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This Is What's Wrong With Canadian Daily Newspapers

11/05/2015 03:12 EST | Updated 11/05/2016 05:12 EDT
Ursula Alter via Getty Images
A stack of newspapers

The Canadian daily newspaper industry is dying a slow death and it's all because of the Internet. At least that's the story the newspaper industry is telling itself.

I'm sure you've heard the sad refrain: "We can't compete with online outlets that simply recycle the news content we've spent so much time and money creating."

Granted, there is a bit of truth in the print media's whining. But it's only a bit of truth. After all, the New York Times recently announced its one-millionth digital customer and appears to have turned the corner of electronic profitability. Other venerable American and British dailies have also successfully adapted to the modern online news world.

So what is it about the Canadian newspaper industry that leaves it floundering in the red and apparently unable to find its way to profitability and relevance in the 21st century? I suggest it has a lot to do with a flawed business model and near-monopolistic ownership.

Not so long ago, there were a number of chains of Canadian daily newspapers which competed with one another in many metropolitan markets. That made for vibrant reporting and in-depth journalism the likes of which we haven't seen for years.

The beginning of the end occurred in late August of 1980 when the Thomson Corporation closed its Ottawa paper the Ottawa Journal at the same time that Southam Inc. closed its Winnipeg paper the Winnipeg Tribune thereby giving each of them a monopoly in one city with their remaining papers the Southam-owned Ottawa Citizen and the Thomson-owned Winnipeg Free Press.

The federal government launched a royal commission the following year which investigated the allegations of collusion between the two chains. The Kent Commission, as it was known, decried the continuing concentration of media ownership and the declining quality of journalism due to the over-emphasis on profitability and the bottom line. Sadly, little came of its recommendations except a belated acknowledgement years later by many that the Commission was right.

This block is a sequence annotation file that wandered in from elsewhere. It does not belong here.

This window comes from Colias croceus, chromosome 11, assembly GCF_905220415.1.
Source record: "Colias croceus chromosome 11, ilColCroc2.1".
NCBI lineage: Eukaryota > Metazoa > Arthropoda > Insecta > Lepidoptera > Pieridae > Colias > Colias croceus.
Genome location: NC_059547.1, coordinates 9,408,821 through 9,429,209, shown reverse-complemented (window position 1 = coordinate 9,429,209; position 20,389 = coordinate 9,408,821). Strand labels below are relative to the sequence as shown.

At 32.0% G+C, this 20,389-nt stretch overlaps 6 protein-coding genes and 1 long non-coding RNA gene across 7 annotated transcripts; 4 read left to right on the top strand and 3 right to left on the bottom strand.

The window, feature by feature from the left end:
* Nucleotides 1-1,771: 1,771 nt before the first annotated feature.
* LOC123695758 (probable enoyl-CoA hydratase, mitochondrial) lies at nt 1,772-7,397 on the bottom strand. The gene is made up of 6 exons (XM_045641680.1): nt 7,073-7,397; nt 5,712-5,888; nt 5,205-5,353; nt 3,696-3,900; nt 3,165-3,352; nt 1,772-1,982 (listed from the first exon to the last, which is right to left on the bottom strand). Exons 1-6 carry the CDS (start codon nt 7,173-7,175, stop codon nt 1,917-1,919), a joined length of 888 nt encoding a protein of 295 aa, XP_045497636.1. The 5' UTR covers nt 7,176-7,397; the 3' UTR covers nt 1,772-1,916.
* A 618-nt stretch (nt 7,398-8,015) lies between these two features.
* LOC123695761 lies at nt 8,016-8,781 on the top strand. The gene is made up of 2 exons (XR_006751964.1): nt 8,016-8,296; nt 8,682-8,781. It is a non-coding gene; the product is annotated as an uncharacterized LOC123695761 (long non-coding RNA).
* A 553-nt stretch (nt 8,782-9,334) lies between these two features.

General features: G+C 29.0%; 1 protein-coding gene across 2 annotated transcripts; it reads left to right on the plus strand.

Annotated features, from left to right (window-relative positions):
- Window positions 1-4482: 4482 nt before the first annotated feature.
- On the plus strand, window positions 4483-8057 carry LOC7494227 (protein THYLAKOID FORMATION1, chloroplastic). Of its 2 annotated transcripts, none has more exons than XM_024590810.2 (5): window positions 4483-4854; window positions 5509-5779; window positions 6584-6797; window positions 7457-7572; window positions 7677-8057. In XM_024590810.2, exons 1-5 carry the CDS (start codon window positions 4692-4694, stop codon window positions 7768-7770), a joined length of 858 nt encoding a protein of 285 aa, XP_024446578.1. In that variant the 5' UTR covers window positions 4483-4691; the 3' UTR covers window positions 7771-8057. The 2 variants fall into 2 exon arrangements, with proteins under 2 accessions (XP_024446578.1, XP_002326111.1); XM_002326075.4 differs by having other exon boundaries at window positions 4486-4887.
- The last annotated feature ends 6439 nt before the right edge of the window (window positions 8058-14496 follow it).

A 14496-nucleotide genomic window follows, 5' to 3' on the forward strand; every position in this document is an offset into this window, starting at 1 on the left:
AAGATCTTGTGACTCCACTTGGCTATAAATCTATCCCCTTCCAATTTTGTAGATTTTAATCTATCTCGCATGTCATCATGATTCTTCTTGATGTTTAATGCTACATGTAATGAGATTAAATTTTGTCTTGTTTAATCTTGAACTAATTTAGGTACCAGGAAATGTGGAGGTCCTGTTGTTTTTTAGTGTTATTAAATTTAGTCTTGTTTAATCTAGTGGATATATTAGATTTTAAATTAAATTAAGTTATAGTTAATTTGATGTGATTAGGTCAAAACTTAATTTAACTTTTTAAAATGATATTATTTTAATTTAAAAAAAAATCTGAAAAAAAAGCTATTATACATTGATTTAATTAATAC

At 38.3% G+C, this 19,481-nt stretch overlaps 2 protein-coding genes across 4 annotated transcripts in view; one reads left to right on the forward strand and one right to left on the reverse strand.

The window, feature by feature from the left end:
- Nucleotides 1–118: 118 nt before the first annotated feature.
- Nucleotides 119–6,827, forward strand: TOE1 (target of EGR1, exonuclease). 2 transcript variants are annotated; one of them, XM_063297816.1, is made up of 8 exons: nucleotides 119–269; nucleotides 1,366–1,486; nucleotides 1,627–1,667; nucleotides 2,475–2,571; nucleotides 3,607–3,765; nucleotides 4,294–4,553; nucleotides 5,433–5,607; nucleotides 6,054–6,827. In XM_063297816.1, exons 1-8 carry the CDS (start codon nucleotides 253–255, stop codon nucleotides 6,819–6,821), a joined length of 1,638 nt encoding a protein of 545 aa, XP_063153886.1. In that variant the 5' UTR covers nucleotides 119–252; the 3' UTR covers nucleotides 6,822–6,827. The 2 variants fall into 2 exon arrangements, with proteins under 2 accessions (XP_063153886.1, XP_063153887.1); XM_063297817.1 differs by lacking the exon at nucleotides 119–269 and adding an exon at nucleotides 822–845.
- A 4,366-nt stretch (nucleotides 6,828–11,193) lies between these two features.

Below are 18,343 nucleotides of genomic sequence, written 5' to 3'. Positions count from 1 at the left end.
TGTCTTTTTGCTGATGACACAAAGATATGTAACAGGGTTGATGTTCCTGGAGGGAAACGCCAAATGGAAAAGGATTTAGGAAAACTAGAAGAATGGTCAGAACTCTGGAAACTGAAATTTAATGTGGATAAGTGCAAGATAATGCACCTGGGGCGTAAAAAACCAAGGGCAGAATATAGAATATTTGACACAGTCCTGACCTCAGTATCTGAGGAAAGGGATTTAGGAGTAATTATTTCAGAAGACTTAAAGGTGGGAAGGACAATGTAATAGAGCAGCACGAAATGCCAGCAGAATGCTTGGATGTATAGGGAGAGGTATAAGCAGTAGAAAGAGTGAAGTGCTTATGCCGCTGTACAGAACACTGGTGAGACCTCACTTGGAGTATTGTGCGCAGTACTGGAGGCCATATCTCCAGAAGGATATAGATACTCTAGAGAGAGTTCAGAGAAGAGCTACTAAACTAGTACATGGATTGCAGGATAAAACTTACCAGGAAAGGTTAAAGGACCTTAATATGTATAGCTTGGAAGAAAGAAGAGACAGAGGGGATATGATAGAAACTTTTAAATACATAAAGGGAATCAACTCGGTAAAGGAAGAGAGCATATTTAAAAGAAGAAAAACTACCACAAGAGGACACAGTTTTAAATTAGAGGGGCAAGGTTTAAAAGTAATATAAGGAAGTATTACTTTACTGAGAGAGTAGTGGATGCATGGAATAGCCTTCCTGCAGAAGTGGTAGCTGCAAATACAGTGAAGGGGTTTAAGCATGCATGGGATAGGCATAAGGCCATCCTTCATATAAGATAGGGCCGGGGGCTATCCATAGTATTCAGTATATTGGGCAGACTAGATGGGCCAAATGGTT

Since then, things have only gotten worse. Ownership is now concentrated in a few corporate hands and profitability has become just about the only priority of most major Canadian newspapers.

Sadder still is the fact that the current concentration of ownership has just about destroyed independent print journalism in this country. One has only to look at the editorial stances taken by the large Canadian daily newspapers in the recent federal election to see how out of touch those papers are.

Almost without exception, those newspapers endorsed the Conservatives. Notwithstanding numerous columns by their opinion writers criticizing Stephen Harper and his party, their editorial boards consistently sided with him presumably on orders from their corporate masters.

This corporate interference was most egregious in the case of The Globe and Mail. The paper's election endorsement editorial was an embarrassing contortion of Alice in Wonderland logic calling for the re-election of the Conservatives followed immediately by the resignation of Stephen Harper.

Now that Postmedia has swallowed up the Sun newspapers, almost every major Canadian daily newspaper has one owner, an owner that dictates a one-size-fits-all editorial stance. The identical electoral endorsement adopted by all those papers does nothing but reflect the corporate interests of the chain and must be an embarrassment to most of the editorial board members of each paper who watch as journalistic standards sink further into irrelevance.

It's sad to see this once reputable and influential sector give way to its corporate masters. With their ever-decreasing pages and decimated staffs, it's hard to take Canadian daily newspapers seriously any more. Where once their electoral endorsements had thought, weight and influence, now they are nothing but a joke. After all, how can we take them seriously when they all support a discredited government supported by little more than thirty per cent of the electorate?

It's probably pointless to rant and rave against the biases and failings of Canadian dailies. At this point, there's really no need since their clear failure to adapt to the digital age and still retain some semblance of pure journalism has made them a laughing stock. Sadly, however, with their inevitable demise, vibrant Canadian journalism will suffer and the ultimate joke will be on us.

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